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China's Accession to the WTO: What Is at Stake for Agricultural Markets?

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Abstract

The authors analyze the impact of China's accession to the World Trade Organization on major crop and livestock markets using the FAPRI modeling framework. They incorporate expected changes in consumer income, textile production, and trade policies as exogenous shocks to the baseline model. Following accession, revenues decline in China's livestock, grain, and oilseed industries, while cotton production prospers despite increased cotton imports. Chinese consumers benefit from lower food prices, with vegetable oil, dairy, and meat consumption increasing significantly. Argentina, Brazil, Canada, the European Union, and the United States are the greatest beneficiaries from expanded agricultural trade with China.

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File URL: http://www.card.iastate.edu/publications/DBS/PDFFiles/01wp276.pdf
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Bibliographic Info

Paper provided by Food and Agricultural Policy Research Institute (FAPRI) at Iowa State University in its series Food and Agricultural Policy Research Institute (FAPRI) Publications with number 01-wp276.

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Date of creation: Jun 2001
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Handle: RePEc:ias:fpaper:01-wp276

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References

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  1. Dermot J. Hayes & Roxanne Clemens, 1997. "Chinese Market for U.S. Pork Exports, The," Center for Agricultural and Rural Development (CARD) Publications 97-bp14, Center for Agricultural and Rural Development (CARD) at Iowa State University.
  2. Fang, Cheng & Beghin, John C., 2003. "Protection and Comparative Advantage of Chinese Agriculture: Implications for Regional and National Specialization," Staff General Research Papers 10102, Iowa State University, Department of Economics.
  3. repec:jaa:jagape:v:30:y:1998:i:1:p:127-40 is not listed on IDEAS
  4. Ianchovichina, Elena, 2001. "Trade Liberalization in China’s Accession to WTO," Journal of Economic Integration, Center for Economic Integration, Sejong University, vol. 16, pages 421-445.
  5. Wang, Qingbin & Fuller, Frank H. & Hayes, Dermot J. & Halbrendt, Catherine, 1998. "Chinese Consumer Demand for Animal Products and Implications for U.S. Pork and Poultry Exports," Staff General Research Papers 1163, Iowa State University, Department of Economics.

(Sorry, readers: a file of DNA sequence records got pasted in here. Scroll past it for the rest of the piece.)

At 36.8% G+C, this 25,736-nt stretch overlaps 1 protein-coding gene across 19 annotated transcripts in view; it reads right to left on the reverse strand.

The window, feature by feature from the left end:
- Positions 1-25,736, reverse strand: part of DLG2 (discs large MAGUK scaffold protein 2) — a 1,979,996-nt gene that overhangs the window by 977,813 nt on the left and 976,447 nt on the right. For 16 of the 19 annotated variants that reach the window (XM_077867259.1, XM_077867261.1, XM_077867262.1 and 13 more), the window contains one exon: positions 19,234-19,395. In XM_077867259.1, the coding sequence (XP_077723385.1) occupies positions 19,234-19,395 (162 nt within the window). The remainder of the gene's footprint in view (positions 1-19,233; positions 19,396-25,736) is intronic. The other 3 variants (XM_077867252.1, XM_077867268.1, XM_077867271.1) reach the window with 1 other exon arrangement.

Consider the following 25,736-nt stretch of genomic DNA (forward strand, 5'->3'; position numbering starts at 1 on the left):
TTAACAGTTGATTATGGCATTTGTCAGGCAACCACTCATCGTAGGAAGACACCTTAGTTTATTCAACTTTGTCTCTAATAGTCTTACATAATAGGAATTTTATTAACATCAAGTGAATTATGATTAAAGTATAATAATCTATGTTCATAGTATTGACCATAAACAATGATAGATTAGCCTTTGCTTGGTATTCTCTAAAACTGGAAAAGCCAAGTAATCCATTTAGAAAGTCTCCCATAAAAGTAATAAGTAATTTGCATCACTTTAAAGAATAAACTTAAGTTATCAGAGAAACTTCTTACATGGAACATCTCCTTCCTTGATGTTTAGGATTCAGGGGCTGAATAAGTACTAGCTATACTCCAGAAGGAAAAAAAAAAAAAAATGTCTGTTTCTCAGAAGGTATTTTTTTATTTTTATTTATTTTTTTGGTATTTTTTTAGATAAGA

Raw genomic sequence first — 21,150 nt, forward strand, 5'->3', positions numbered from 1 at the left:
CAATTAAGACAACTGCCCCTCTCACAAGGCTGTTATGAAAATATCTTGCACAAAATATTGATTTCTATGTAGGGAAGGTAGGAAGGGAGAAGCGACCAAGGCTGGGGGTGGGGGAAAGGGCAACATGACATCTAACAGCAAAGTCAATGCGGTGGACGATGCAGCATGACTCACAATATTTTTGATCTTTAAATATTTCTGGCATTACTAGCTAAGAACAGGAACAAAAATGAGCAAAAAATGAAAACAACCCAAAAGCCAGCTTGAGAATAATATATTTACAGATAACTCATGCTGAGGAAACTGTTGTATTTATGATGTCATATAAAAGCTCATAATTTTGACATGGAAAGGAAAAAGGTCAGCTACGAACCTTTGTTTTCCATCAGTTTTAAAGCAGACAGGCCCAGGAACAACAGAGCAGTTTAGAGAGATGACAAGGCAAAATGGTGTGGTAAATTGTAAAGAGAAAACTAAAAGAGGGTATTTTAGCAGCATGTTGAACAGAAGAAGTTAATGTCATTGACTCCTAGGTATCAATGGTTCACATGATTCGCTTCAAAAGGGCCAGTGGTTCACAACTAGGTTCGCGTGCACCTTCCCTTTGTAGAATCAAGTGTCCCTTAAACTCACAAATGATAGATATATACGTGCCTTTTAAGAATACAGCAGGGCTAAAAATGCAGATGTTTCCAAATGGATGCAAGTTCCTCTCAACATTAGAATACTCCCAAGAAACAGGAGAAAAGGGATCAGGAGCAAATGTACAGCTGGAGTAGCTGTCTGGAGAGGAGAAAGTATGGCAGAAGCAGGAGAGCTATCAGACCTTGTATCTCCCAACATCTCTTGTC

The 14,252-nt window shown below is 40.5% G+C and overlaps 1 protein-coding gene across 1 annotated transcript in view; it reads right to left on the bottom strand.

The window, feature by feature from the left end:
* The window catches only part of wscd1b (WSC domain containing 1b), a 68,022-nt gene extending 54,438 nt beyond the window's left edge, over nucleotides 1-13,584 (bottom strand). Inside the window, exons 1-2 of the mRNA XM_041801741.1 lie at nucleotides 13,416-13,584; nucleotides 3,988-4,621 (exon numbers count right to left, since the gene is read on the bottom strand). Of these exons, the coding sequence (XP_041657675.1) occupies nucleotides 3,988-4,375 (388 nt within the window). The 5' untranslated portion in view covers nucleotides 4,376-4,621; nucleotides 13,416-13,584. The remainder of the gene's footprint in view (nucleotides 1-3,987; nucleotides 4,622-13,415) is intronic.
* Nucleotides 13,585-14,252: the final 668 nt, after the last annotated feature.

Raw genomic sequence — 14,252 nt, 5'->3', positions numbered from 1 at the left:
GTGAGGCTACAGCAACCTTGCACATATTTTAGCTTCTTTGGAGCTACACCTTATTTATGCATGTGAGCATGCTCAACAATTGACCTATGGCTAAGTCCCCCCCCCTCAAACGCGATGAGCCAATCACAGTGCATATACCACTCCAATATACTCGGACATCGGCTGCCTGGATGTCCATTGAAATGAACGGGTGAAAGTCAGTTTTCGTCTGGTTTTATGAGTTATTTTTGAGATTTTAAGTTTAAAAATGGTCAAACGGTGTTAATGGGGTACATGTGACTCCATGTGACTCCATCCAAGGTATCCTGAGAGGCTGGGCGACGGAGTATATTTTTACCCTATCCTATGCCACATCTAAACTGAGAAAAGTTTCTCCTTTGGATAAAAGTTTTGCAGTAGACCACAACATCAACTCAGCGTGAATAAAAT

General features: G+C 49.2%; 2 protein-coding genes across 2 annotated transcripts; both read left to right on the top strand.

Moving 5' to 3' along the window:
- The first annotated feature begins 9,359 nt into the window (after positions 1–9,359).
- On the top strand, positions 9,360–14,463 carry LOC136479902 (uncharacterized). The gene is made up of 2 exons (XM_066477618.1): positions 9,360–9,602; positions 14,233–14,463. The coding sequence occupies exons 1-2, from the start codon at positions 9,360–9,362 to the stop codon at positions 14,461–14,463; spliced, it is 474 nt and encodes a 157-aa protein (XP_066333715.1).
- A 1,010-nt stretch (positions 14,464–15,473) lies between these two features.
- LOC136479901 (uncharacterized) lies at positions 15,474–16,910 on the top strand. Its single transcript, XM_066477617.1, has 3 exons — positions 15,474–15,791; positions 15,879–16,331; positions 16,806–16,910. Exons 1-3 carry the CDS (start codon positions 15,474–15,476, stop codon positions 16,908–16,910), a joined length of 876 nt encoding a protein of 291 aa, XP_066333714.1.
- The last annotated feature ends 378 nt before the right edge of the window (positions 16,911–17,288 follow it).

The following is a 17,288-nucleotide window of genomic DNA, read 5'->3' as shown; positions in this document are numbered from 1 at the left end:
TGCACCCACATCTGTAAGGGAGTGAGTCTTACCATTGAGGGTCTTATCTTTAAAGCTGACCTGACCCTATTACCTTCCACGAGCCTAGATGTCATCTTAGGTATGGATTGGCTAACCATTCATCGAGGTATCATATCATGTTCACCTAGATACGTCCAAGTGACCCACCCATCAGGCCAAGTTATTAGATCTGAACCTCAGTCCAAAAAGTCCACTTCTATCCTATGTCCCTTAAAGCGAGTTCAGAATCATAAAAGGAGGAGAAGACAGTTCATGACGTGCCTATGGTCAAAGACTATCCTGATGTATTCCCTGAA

6. Fan, Shenggan & Pardey, Philip G., 1997. "Research, productivity, and output growth in Chinese agriculture," Journal of Development Economics, Elsevier, vol. 53(1), pages 115-137, June.
  7. Huang, Jikun & Rozelle, Scott, 1996. "Technological change: Rediscovering the engine of productivity growth in China's rural economy," Journal of Development Economics, Elsevier, vol. 49(2), pages 337-369, May.
  8. Babcock, Bruce A. & Beghin, John C. & Fuller, Frank H. & Mohanty, Samarendu & Fabiosa, Jacinto F. & Kaus, Phillip J. & Fang, Cheng & Hart, Chad E. & Matthey, Holger & de Cara, Stephane & Kovarik, Kare, 2001. "FAPRI 2001 U.S. and World Agricultural Outlook," Staff Reports 32052, Food and Agricultural Policy Research Institute (FAPRI).
  9. Huang, Jikun & Chen, Chunlai, 1999. "Effects of Trade Liberalization on Agriculture in China: Commodity Aspects," Working Papers 32665, United Nations Centre for Alleviation of Poverty Through Secondary Crops' Development in Asia and the Pacific (CAPSA).
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Cited by:
  1. Fang, Cheng & Beghin, John C., 2002. "Urban Demand for Edible Oils and Fats in China: Evidence from Household Survey Data," Staff General Research Papers 1863, Iowa State University, Department of Economics.
  2. Anonymous, 2005. "Articles from Volume 1, Issue 1, 2005, Journal of International Agricultural Trade and Development," Journal of International Agricultural Trade and Development, Journal of International Agricultural Trade and Development, vol. 1(1).
  3. Christophe Charlier, 2012. "Distrust and Barriers to International Trade in Food Products: An Analysis of the US — Poultry Dispute," GREDEG Working Papers 2012-02, Groupe de REcherche en Droit, Economie, Gestion (GREDEG CNRS), University of Nice Sophia Antipolis, revised Nov 2013.
  4. Nin, Alejandro & Hertel, Thomas W. & Foster, Kenneth & Rae, Allan, 2004. "Productivity growth, catching-up and uncertainty in China's meat trade," Agricultural Economics, Blackwell, vol. 31(1), pages 1-16, July.
  5. Alan Matthews, 2001. "The Possible Impact of China’s WTO Membership on the WTO Agricultural Negotiations," CEG Working Papers 200110, Trinity College Dublin, Department of Economics.

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